-Place the sourdough flakes in the bottom of a large measuring jug. Cover with lukewarm water, poured to the 400ml mark. Leave to sit, stirring occasionally, until dissolved. This takes about 3 hours. 
-Feed with 1/2 cup of plain flour and 1/2 cup water.-Cover but do not seal, e.g. with kitchen roll. 
-Feed with 1/2 cup plain flour and 1/2 cup water twice a day (morning and evening), discarding some when the jug gets a bit full, until you have a frothy, viscous liquid.
Stage 2: Incubating the yeast
Yeast extract is made by autolysing yeast. To autolyse it, we need to incubate it, and add some salt to help the autolysis. This stage takes a little over 24 hours
Ingredients:
  • 1 litre of the modified sourdough starter produced in stage 1.
  • A pinch of salt
Equipment:
  • An oven that can do low temperatures
  • A large glass bowl
  • A plate
  • A thermometer
  • Cheesecloth (I used an old dress I never wear)
  • A smaller bowl
-Check the oven temperature by filling the glass bowl with water and popping it in and occasionally checking its temperature. The goal is 44°C, though if you have an electric oven like I do, there’ll be a little variance as it switches on and off. Aim for 44°C on average.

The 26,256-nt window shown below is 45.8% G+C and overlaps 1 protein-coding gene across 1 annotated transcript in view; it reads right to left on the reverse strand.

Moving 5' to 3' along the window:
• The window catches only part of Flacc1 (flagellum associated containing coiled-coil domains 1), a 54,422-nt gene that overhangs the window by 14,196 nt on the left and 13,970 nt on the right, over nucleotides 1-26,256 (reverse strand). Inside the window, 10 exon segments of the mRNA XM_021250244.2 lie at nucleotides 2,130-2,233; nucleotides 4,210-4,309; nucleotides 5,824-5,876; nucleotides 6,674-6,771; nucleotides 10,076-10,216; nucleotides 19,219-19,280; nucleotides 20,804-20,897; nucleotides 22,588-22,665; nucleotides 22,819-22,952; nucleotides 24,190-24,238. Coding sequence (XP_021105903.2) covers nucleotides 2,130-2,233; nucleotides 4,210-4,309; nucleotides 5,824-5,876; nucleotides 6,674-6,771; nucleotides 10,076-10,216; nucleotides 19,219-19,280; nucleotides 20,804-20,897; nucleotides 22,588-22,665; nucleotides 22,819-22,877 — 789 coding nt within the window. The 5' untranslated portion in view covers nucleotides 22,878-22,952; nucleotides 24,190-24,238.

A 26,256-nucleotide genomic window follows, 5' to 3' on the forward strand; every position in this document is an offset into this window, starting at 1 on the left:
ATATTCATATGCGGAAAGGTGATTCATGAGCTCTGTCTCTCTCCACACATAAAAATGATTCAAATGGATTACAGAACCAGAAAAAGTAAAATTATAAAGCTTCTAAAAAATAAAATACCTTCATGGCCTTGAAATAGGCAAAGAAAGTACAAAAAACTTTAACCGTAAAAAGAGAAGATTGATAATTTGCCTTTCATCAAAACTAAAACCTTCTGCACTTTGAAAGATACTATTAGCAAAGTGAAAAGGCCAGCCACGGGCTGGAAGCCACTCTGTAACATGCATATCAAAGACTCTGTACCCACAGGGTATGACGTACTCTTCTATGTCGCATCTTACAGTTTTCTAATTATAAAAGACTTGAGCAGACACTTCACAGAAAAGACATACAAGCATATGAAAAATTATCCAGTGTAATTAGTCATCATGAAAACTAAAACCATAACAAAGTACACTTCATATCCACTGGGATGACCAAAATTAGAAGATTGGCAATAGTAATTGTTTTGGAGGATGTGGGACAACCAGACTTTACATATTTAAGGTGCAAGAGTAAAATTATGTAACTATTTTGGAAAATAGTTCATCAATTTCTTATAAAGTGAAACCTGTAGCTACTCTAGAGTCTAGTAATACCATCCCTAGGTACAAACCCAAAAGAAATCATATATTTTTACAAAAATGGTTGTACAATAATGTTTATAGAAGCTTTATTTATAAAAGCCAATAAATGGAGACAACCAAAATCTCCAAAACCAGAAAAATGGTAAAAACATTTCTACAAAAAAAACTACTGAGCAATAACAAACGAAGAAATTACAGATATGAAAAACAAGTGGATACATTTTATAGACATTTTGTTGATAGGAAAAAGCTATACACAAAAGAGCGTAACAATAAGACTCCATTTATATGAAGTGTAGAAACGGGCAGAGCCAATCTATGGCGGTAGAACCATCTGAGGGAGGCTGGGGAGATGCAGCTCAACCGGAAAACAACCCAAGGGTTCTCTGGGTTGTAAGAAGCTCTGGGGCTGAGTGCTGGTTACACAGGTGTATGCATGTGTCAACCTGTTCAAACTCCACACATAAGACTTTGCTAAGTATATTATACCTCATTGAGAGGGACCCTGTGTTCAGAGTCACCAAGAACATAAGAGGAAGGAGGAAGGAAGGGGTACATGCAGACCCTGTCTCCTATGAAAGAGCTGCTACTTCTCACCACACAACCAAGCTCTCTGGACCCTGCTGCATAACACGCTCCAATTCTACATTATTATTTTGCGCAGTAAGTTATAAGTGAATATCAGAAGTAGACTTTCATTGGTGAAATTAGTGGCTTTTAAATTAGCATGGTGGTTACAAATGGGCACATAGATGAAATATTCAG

-Once the oven is the right temperature, discard the water. Pour 1 litre of modified sourdough starter into the bowl, mix with a pinch of salt, and cover with the plate. Place in the oven.-Check temperature of the starter periodically. Aim for 44°C.
-Incubate for at least 24 hours. You’ll see it starting to separate, forming layers. This is good. This is what you want. 
-At the end of the day, the average temperature of my incubated yeast was actually more like 46°C across whole 26 hours it was in incubation (it was in there for longer because I went off to play games with friends, not for any important scientific reason). This is fine. I checked the internet, and really, as long as it stays under 50°C, it’s not going to go Horribly Wrong.